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Mīra Manek: Indian food made healthy

Citizen Femme sat down with Mīra Manek, a healthy Indian food pioneer whose name is making waves within the food industry.

She has her own growing range of products sold at Raw Press (Mayfair and Chelsea), and at the Holborn Dining Rooms, Rosewood Hotel. Alongside this, she does menu collaborations, wellness events and supper clubs. Mīra talks healthy eating while travelling and her favourite restaurants.

I love your Instagram pictures and recipe ideas, what drew you towards cooking and healthy eating?

Awareness of eating well and eating the right foods comes from understanding your body, understanding what energizes you and what makes you feel sluggish, and my awareness only came about after years of thinking low fat and dieting was the answer to everything, but all the while suffering from slow digestion and constant weight fluctuation. It was only years later, after I took up yoga while I was living abroad that I returned to my own home cooked Indian food… the vegetable curries and daals my grandmother, mother and aunts have been making for years! I realised that being healthy is all about eating food that is nutritious and having balanced meals, and of course all complemented by some form of exercise – for me, it’s mostly yoga.

What’s the most delicious, but healthy, meal you’ve ever had?

Tricky one… there are so many! But if I was to pick something memorable, drawing on all aspects of atmosphere and place and food, I’d choose some of the most authentic gujarati meals I’ve eaten in the villages of India, and then the incredible vegan cafes and food in New York when I first discovered them a few years ago – Blossom on the Upper West for brunch, Hungawi for dinner, Pure foods and wine…

Do you find it easy to stay healthy when travelling?

To start with, I have lots of water and hot water or herbal tea during any flight, refilling my cup over and over again. There’s always something healthy on a hotel menu. I try not to include breakfast in my hotel package so I’m forced to get out and find a café earlier in the day. I often travel with a small pack of flax seeds, spirulina and chia seeds, so that I can sprinkle it on my breakfast when away. I think it’s the years of travel (I used to be a travel journalist and writer) when I was doing almost everything that was wrong for my body – snacking all day – that have made me realise the dos and don’ts relating to my body. And then ending the day with some sort of herbal tea again or just hot water.

What about Hotel menus and room service menus, do you find it difficult to find healthy meals?  What would you change or improve?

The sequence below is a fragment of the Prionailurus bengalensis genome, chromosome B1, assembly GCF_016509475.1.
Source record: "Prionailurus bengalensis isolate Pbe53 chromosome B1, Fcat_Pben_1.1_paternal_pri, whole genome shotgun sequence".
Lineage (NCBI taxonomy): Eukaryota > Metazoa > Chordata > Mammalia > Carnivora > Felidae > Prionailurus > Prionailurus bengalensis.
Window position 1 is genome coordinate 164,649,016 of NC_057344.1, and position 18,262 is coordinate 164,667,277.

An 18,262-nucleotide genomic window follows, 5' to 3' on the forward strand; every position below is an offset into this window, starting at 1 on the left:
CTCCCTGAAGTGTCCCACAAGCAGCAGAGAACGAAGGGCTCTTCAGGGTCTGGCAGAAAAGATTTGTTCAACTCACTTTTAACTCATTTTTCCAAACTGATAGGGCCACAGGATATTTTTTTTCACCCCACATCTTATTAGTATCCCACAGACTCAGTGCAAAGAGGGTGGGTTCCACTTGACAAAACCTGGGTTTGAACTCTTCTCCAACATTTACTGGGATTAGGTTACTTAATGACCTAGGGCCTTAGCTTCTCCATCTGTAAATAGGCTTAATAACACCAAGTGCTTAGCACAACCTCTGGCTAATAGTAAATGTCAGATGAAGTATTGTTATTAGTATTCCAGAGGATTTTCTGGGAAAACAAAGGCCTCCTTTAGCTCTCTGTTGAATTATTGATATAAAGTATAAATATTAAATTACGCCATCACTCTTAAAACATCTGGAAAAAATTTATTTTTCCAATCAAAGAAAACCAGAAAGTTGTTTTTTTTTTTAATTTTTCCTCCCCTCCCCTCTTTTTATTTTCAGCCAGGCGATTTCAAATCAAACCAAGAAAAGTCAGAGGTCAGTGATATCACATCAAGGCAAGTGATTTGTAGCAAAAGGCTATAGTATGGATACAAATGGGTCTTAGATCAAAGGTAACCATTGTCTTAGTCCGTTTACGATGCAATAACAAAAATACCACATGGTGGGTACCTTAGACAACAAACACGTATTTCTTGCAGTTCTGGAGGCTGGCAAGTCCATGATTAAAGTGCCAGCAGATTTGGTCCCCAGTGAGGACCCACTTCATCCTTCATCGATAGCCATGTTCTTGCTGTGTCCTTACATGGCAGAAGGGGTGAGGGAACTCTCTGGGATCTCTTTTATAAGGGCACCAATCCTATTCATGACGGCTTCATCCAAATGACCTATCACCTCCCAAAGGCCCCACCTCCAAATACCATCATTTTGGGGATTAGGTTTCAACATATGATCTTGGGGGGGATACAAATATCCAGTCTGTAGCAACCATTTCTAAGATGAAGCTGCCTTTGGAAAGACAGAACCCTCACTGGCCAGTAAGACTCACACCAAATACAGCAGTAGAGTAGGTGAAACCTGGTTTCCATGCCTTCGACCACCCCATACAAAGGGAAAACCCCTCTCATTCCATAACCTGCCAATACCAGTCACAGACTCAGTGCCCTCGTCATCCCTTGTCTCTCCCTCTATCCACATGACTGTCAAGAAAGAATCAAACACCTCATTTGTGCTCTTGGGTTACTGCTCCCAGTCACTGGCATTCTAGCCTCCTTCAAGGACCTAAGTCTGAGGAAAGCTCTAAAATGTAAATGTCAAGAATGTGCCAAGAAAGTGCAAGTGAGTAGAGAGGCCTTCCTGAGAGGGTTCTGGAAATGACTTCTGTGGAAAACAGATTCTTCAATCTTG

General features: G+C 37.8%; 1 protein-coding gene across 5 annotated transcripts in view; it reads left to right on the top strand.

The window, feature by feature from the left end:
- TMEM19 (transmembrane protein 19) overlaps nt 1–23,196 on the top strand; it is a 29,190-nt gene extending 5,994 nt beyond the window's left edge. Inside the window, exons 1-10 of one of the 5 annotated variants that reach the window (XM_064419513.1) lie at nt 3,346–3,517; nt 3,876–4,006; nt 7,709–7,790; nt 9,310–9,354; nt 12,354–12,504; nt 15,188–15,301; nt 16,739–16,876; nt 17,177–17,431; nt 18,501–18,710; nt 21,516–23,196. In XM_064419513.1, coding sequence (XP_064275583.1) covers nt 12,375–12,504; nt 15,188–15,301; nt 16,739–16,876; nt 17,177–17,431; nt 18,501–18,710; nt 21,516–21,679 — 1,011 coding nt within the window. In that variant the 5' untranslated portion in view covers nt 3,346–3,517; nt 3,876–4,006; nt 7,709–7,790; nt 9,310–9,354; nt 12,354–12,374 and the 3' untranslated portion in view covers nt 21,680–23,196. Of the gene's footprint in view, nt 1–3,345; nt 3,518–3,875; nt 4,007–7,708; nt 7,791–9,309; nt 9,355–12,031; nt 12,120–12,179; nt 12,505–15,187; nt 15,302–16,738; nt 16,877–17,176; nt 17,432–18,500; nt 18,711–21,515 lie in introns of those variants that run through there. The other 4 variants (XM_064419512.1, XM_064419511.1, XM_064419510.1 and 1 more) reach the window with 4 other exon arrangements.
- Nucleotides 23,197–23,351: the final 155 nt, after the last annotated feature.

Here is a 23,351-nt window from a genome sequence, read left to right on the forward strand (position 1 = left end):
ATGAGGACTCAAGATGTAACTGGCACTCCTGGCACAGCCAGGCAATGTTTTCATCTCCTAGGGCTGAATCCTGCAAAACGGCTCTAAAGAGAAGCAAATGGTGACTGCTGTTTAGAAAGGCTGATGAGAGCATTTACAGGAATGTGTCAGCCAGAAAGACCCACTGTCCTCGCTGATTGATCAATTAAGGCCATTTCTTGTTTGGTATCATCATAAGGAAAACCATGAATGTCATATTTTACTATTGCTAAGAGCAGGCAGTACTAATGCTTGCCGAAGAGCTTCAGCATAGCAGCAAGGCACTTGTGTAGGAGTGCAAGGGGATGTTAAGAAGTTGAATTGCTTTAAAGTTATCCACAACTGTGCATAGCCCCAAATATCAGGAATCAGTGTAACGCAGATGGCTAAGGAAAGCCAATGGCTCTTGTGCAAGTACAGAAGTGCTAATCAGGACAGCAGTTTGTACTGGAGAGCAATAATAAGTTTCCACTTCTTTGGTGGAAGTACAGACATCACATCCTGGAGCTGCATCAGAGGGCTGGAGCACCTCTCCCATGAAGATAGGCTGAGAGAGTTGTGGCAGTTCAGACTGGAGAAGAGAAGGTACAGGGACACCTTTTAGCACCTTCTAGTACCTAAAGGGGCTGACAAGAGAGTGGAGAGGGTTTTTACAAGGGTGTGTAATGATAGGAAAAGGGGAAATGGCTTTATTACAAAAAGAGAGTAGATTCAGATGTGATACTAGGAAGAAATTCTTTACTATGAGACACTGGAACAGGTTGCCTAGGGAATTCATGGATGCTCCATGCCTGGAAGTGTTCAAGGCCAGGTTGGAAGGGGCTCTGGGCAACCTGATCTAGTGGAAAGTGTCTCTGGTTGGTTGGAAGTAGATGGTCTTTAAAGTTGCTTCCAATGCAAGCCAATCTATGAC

This is often to do with the destination and in places like Italy or France, it’s harder to be a healthy vegetarian, so I try to eat more fruits and ask if they can include some grains in the salads since I’m a vegetarian. For changes… I would love to consult on any hotel menus, there is always room for improvement to cater for vegetarian and the new healthy eating tastes (like I do at the Holborn Dining Rooms, Rosewood Hotel in London)… I have lots and lots of ideas!

As a foodie, which city has it right in terms of food?

Again from a vegetarian perspective, I find cities like New York and LA fabulous (and London, of course)! Mumbai is also a favourite – incredible food! – although a healthy breakfast, for example in India, isn’t so easy to find.

What are your favourite restaurants in London?

This has to be the best for all my favourite cuisines – China Tang for Chinese, Ohisama for quick delightful Japanese, Woodlands for dosa (South Indian food, which is healthy and light), Opso for al fresco brunch, Raw Press for healthy snacks (my coco fudge, of course and a cup of my chai!), Maple and Fitz for the tastiest salads, Nama if I want some raw yumminess and the most divine raw date caramel bars… to name a few!

Where is on your travel bucket list?

I visited Bali in my teens and I have been wanting to go back since. Can’t wait!

Orange and Saffron Muesli (serves 4)

5 tablespoons oats
3-4 tablespoons yoghurt
2 apples, grated
2-3 oranges, squeezed
1 cup almond milk
handful walnuts, broken
1 tablespoon goji berries
1 teaspoon chia seeds, optional
1 teaspoon flax seeds, optional
few raspberries and mint leaves for garnishing, optional

Soak everything together overnight or for as long as you can (I would suggest a minimum of 1-2 hours). When serving, mix together and taste for sweetness and consistency. Add honey if required and add a little more orange juice or almond milk if the muesli is too thick.

Note: if you don’t have goji berries, use raisins

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